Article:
Fall Vegetable Gardens

by Lee Wyatt
(last updated August 6, 2010)

Fall vegetable gardens are a great way to extend the fun of gardening, and be able to get a few more vegetables in before the winter months roll around. Surprisingly, preparing for a fall vegetable garden is much like getting any other garden ready. You need to plan, prepare, plant, and preserve your garden. Here are a few guidelines that you can use to help ensure that you have a successful fall vegetable garden.

  • Plan the garden. When planning for your fall vegetable garden the biggest thing that you need to worry about is timing. Unlike with summer and spring gardening, with fall vegetable gardens you have a limited amount of time. This means that you need to choose plants that will grow quickly, and know when to plant your garden. You need to know when the average date is for the first fall frost in your area, then look at how long it will take to grow and harvest your plants. Begin the preparations for your garden accordingly.
  • Prepare your garden. Begin preparing your garden by first removing all of the old plants that you have in there. Remove any plant that is no longer growing, or that have become sick, or that you may have already harvested. Discard each of these plants properly, and then begin to till the ground, and mix in some compost or other fertilizer to help out.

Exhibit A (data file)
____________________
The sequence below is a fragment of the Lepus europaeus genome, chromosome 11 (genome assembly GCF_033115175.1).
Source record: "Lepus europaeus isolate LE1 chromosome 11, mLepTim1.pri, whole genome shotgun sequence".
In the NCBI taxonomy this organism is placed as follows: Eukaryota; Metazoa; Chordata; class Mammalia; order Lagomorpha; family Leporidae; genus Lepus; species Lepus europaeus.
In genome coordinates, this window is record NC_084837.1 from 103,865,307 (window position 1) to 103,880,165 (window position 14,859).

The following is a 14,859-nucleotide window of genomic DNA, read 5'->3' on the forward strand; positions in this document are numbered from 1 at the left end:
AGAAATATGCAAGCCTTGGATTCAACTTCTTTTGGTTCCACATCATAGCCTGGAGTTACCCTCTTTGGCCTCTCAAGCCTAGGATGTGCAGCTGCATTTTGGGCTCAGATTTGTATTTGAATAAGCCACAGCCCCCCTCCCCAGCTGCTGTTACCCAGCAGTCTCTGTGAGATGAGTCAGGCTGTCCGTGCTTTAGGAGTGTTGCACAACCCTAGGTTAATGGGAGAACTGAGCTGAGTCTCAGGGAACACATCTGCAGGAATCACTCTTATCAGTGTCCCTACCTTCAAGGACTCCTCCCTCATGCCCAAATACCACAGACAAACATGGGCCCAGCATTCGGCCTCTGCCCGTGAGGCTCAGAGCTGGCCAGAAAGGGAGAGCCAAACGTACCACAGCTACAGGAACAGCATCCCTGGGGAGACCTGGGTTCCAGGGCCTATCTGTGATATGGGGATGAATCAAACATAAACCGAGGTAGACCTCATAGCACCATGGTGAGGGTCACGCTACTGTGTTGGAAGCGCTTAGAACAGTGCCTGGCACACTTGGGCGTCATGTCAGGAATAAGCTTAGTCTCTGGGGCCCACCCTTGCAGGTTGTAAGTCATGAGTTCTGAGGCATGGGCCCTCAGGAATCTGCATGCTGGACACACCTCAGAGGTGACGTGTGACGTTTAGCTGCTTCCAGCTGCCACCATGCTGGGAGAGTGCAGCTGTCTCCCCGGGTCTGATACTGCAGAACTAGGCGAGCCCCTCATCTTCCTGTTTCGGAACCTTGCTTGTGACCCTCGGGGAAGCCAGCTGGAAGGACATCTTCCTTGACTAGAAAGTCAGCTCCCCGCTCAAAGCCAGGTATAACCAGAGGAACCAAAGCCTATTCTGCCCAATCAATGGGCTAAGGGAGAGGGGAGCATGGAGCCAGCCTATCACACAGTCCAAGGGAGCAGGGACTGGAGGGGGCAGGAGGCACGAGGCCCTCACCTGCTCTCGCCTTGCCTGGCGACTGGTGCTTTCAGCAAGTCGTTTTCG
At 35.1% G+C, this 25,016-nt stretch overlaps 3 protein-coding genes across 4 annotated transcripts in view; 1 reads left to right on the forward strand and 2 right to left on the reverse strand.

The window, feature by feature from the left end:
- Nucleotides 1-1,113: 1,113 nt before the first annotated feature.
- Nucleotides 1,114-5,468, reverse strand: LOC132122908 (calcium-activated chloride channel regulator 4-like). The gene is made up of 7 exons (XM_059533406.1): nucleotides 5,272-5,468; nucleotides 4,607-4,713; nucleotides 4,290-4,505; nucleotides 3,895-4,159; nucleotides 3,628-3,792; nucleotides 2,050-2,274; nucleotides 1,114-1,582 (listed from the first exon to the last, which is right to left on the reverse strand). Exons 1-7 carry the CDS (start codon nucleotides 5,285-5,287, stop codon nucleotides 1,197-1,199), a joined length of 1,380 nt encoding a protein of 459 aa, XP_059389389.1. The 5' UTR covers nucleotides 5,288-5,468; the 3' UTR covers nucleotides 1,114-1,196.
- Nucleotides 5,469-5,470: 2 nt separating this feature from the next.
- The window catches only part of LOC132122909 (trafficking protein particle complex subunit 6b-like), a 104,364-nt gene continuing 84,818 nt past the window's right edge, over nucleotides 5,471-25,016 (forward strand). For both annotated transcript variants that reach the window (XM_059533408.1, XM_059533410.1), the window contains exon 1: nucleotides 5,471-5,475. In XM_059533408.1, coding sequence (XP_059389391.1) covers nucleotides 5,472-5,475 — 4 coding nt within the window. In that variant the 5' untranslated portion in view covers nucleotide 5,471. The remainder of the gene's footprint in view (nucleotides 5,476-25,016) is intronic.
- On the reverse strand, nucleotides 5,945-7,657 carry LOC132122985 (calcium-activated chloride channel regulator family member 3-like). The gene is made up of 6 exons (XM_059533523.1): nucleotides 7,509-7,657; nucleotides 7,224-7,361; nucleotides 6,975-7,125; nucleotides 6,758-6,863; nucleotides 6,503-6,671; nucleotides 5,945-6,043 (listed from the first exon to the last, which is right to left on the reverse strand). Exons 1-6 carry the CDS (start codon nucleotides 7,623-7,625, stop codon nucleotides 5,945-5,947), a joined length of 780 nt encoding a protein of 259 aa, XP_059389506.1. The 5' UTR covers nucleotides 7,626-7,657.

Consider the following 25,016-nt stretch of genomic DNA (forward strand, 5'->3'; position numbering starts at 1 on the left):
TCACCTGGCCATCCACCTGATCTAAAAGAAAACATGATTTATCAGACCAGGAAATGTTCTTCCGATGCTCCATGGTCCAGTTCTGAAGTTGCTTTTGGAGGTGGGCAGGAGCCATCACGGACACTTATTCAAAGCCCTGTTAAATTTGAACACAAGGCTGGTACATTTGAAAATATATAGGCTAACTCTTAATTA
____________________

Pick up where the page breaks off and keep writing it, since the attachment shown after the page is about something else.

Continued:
• Plant the garden. For the most part, when you plant a fall vegetable garden you will do it in the same manner as you would throughout the rest of the year. However, there is one major difference in that you need to be planting crops that will grow quickly, and well in the reduced temperatures of the fall. Some examples of these plants are things like beets, green onions, lettuce, arugula, and cauliflower. If there are other plants that you are interested in planting, then you may want to consider starting the plants indoors and then transplanting them into the garden when you plant your seeds.
  • Preserve your garden. Keep an extra close eye on your plants. The reason for this is that you may already have a pest or disease in your garden that you may not already know about. React immediately at the first sign of any problem. On the average you may want to take a look at your garden on a daily basis to ensure that no problems crop up unannounced.

Author Bio

Lee Wyatt

Contributor of numerous Tips.Net articles, Lee Wyatt is quickly becoming a regular "Jack of all trades." He is currently an independent contractor specializing in writing and editing. Contact him today for all of your writing and editing needs! Click here to contact. ...

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